hard to imagine civilization without onions.”
Onions (Allium cepa) are versatile vegetables which add their special flavor characteristics to many popular recipes and may be prepared in a number of ways. They are separated into three color groups – yellow, red, and white. Approximately 87% of the U.S. crop is devoted to yellow onion production, with about 8% red onions and 5% white onions. Onions range in size from less than 1 inch in diameter (creamers/boilers) to more than 4.5 inches in diameter (super colossal).
Colorado is one of the largest U.S. producers of onions by volume, and has an ideal climate for growing fall/winter storage onions. Our higher altitude and colder winter months keep insect and plant diseases at a minimum, thereby reducing pesticide use and ensuring high quality onions. Storage onions are generally harvested and shipped September through March. Specialty onions are available seasonally.
Selection, Handling, and Storage
- When purchasing onions, look for dry outer skins free of spots or blemishes. Onions should be heavy for their size and have no scent. Avoid onions that have begun to sprout.
- Select green onions with firm white bottoms and crisp green tops that don’t show signs of wilt or decay.
- Store whole, unpeeled storage onions in a cool, dark, dry, well-ventilated place in a breathable bag–such as burlap or plastic mesh–to maintain air movement and improve storage life.
- Green onions and whole sweet or mild onions with a high water content should be stored in the refrigerator to extend shelf life.
- Peeled onions that are chopped, sliced, or whole can be stored in a sealed, dated, and labeled container in your refrigerator for up to 7 days. If not used within a week, freeze cut onions.
Why All the Tears?
The process of cutting an onion allows contents within the onion cells to mix, producing a volatile sulfur compound that may react with your tears and form sulfuric acid. Refrigerating onions 30 minutes prior to cutting will slow down the reaction and may help prevent tears.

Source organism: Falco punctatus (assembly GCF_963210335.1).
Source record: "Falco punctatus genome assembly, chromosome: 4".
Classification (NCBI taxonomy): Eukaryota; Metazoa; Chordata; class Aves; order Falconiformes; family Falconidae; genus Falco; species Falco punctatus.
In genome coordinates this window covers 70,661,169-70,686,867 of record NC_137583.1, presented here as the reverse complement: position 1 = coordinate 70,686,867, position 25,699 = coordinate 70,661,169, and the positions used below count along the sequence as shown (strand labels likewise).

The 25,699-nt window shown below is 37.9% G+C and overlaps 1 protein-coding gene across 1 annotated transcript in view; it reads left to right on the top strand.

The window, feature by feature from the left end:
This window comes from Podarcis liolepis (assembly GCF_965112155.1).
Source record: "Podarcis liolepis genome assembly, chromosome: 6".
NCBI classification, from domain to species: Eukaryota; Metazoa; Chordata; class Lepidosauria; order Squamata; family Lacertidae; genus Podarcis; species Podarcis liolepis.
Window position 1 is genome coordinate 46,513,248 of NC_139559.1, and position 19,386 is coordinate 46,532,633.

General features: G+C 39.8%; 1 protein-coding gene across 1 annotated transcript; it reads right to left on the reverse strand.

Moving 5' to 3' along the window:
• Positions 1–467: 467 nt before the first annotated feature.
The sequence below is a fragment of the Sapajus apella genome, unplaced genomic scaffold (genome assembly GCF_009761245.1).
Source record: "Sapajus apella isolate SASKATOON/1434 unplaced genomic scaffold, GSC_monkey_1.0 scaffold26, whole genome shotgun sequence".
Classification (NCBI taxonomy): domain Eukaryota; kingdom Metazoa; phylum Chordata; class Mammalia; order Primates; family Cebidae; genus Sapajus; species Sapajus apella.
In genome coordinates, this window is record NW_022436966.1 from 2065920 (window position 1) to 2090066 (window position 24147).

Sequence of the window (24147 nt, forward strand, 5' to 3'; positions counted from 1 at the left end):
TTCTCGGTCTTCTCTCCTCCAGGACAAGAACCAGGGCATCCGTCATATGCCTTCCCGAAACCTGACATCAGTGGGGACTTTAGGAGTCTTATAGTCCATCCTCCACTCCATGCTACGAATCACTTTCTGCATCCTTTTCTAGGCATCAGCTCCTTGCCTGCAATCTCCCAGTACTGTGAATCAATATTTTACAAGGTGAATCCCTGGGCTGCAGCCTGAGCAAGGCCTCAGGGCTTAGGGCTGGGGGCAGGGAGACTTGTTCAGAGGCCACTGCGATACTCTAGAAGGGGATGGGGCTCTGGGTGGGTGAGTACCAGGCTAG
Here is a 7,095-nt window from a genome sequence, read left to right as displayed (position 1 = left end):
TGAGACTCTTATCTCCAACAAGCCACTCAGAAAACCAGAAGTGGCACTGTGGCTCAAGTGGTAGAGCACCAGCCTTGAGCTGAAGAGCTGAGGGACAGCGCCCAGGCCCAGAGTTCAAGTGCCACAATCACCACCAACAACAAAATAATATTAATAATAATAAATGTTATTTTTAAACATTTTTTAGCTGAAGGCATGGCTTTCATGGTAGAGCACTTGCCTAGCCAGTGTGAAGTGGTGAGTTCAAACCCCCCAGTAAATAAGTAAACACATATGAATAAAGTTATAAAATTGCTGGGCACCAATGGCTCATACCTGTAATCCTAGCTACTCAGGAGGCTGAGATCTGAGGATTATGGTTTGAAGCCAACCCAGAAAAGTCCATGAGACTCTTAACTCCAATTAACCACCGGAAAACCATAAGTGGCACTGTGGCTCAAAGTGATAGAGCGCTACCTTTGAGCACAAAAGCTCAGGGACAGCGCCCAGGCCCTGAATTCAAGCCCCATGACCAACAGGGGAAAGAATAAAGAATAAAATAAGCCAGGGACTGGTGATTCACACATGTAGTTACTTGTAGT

For best quality and safety, always handle onions with care. Wash hands well before preparing; use a clean cutting board and cutting utensil; and refrigerate or discard cut onions within 2 hours.
Although green onions are not grown on a large scale in Colorado, they are often available at local farmers’ markets. Commercially grown green onions require extensive handling during harvesting and packaging, creating multiple opportunities for contamination. Be sure to store green onions in the refrigerator and thoroughly wash before preparing and consuming.
Classic Onion Soup
- 4 large yellow onions, sliced
- 6 tablespoons butter
- 1 tablespoon sugar
- 2 quarts reduced-sodium chicken broth
- 1/2 cup brandy (optional)
- Salt and pepper, to taste
- 1/2 baguette French bread, sliced, toasted
- Grated Romano cheese
Melt butter in large saucepan. Add onions; cook over medium heat 12 minutes, or until tender and golden. Stir often. Add sugar and cook, stirring for 1 minute. Add broth; cover and bring to a boil. Reduce heat; simmer 12 minutes. If desired, add brandy; cook 2 minutes longer. Season with salt and pepper. To serve, ladle soup into bowl; float toast on soup. Sprinkle with cheese.
Makes 6 servings.
Information and recipe courtesy of the National Onion Association: www.onions-usa.org/recipes.
Onions not only provide flavor, but they are also low in calories and offer layers of pungency or sweetness to a wide variety of foods. With only about 25 calories per 1/2-cup serving, onions are fat and cholesterol free, very low in sodium, high in vitamin C, and a good source of fiber and other key nutrients.
They also provide health promoting phytochemicals. Onions are an outstanding source of polyphenols, including the flavonoid polyphenols. Within this flavonoid category, onions are an exceptional source of quercetin, which is anti-inflammatory and may help to protect against cancer. With all these benefits, onions are a healthy option for adding flavor to a savory recipe without adding many calories.
Onions preserve well and can be canned, dried, frozen, pickled, or made into a relish. Having a supply of dried or frozen onions on hand can not only save time but give a boost to many recipes and is a good way to store any extra onions until needed.